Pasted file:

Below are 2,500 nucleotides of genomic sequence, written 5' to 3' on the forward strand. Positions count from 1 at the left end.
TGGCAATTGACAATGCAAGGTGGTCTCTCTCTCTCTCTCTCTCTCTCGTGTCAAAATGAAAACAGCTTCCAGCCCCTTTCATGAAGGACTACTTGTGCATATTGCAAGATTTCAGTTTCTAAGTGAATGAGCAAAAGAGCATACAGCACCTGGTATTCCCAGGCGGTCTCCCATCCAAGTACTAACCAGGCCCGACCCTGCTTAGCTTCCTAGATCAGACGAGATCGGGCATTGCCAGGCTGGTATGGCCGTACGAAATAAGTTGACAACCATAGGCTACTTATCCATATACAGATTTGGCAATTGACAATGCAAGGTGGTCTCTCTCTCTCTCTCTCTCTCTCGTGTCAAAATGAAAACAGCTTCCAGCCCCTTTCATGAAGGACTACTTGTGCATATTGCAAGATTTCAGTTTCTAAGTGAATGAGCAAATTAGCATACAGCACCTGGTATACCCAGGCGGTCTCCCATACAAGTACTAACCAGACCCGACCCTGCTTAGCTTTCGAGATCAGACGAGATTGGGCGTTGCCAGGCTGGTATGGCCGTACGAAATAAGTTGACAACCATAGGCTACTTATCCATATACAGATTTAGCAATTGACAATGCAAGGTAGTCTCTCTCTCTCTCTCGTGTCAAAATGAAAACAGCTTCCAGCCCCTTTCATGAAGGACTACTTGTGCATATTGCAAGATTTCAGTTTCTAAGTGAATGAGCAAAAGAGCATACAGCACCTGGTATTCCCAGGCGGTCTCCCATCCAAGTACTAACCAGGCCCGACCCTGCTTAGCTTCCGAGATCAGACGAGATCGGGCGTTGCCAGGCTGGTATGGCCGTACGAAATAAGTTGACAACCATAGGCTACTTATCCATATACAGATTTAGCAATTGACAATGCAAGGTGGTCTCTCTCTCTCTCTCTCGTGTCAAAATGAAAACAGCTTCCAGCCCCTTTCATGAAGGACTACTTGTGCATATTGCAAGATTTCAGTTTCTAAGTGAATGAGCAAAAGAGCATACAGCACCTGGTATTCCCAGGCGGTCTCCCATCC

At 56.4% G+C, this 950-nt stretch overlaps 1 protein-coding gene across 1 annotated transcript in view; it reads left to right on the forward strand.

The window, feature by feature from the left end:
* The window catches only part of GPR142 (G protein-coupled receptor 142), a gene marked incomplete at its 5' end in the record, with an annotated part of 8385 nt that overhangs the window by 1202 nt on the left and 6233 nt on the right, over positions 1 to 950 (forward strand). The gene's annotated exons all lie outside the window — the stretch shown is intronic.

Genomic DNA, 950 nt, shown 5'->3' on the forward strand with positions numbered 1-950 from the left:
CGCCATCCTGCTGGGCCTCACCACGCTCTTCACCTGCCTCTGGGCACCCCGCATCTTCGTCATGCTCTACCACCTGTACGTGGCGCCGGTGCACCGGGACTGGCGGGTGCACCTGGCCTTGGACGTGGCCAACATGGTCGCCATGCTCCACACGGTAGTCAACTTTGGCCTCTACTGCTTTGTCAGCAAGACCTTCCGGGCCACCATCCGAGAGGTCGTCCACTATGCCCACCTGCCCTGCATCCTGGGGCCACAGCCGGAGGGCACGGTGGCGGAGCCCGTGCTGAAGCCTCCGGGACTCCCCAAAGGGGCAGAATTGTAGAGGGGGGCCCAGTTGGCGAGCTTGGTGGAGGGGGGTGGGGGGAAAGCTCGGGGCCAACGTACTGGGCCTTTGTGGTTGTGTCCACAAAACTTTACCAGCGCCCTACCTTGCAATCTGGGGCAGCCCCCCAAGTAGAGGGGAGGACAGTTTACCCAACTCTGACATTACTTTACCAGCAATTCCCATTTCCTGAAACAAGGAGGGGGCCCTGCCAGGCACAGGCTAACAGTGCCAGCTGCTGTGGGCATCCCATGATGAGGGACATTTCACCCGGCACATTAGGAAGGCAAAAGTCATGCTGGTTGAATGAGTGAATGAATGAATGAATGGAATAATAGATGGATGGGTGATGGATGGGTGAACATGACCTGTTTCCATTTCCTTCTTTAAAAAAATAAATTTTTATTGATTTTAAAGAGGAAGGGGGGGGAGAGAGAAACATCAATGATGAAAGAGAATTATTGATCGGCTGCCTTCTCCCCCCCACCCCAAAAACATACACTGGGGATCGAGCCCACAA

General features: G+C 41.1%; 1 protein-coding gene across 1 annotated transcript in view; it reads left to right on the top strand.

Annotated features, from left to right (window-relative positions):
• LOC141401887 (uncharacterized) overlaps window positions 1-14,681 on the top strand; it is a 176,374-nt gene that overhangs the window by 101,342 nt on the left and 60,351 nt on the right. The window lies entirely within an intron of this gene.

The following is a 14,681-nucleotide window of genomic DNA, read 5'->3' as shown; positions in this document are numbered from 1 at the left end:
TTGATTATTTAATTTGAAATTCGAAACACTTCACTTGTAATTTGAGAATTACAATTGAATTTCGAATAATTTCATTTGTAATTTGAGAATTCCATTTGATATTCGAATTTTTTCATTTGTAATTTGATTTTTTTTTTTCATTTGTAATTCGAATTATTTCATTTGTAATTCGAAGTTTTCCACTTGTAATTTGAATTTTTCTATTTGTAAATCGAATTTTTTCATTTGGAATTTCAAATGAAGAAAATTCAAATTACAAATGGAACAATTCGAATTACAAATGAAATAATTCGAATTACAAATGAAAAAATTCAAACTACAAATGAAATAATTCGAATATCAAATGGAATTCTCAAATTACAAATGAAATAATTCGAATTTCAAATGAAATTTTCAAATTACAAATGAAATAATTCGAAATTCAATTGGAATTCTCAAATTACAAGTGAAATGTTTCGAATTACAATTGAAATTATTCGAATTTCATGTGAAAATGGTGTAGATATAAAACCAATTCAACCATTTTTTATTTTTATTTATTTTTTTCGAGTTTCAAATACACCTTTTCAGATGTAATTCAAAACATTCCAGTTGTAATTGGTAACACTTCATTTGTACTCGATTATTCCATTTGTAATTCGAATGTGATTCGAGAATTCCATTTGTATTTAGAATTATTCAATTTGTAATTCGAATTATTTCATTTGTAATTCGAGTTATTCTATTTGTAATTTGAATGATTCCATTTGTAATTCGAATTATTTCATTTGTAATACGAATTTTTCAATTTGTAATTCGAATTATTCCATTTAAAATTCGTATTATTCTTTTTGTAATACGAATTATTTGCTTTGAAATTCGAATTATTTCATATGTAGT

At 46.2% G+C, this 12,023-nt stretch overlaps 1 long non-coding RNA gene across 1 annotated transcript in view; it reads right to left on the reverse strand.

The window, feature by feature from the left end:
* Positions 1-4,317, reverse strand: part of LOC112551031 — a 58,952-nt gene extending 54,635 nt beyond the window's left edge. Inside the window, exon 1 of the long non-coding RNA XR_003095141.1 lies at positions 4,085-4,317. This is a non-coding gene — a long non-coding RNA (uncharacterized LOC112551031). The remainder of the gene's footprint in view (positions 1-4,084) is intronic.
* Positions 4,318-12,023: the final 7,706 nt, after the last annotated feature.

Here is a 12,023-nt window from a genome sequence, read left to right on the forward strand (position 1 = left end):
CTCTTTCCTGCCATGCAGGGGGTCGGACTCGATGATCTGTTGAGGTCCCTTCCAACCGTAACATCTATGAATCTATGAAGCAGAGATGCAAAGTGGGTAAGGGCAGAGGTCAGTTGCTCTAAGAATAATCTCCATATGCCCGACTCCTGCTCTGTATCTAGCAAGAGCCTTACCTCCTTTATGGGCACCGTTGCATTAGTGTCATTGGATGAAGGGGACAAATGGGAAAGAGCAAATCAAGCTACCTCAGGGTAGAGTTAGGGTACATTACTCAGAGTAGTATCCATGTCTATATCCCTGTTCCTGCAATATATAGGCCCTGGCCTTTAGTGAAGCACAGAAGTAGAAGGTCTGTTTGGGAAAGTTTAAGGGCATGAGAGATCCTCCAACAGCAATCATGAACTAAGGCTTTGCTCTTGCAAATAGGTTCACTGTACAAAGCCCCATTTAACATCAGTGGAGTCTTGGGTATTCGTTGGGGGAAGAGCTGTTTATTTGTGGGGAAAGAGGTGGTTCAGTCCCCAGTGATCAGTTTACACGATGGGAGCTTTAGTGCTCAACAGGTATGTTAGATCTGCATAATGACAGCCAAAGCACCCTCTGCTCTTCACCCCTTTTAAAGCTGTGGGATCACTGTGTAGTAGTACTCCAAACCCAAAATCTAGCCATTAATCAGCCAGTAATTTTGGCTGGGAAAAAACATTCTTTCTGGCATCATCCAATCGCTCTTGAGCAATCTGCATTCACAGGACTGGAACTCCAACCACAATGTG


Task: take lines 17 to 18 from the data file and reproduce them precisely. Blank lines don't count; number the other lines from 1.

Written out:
Here is a 12,023-nt window from a genome sequence, read left to right on the forward strand (position 1 = left end):
CTCTTTCCTGCCATGCAGGGGGTCGGACTCGATGATCTGTTGAGGTCCCTTCCAACCGTAACATCTATGAATCTATGAAGCAGAGATGCAAAGTGGGTAAGGGCAGAGGTCAGTTGCTCTAAGAATAATCTCCATATGCCCGACTCCTGCTCTGTATCTAGCAAGAGCCTTACCTCCTTTATGGGCACCGTTGCATTAGTGTCATTGGATGAAGGGGACAAATGGGAAAGAGCAAATCAAGCTACCTCAGGGTAGAGTTAGGGTACATTACTCAGAGTAGTATCCATGTCTATATCCCTGTTCCTGCAATATATAGGCCCTGGCCTTTAGTGAAGCACAGAAGTAGAAGGTCTGTTTGGGAAAGTTTAAGGGCATGAGAGATCCTCCAACAGCAATCATGAACTAAGGCTTTGCTCTTGCAAATAGGTTCACTGTACAAAGCCCCATTTAACATCAGTGGAGTCTTGGGTATTCGTTGGGGGAAGAGCTGTTTATTTGTGGGGAAAGAGGTGGTTCAGTCCCCAGTGATCAGTTTACACGATGGGAGCTTTAGTGCTCAACAGGTATGTTAGATCTGCATAATGACAGCCAAAGCACCCTCTGCTCTTCACCCCTTTTAAAGCTGTGGGATCACTGTGTAGTAGTACTCCAAACCCAAAATCTAGCCATTAATCAGCCAGTAATTTTGGCTGGGAAAAAACATTCTTTCTGGCATCATCCAATCGCTCTTGAGCAATCTGCATTCACAGGACTGGAACTCCAACCACAATGTG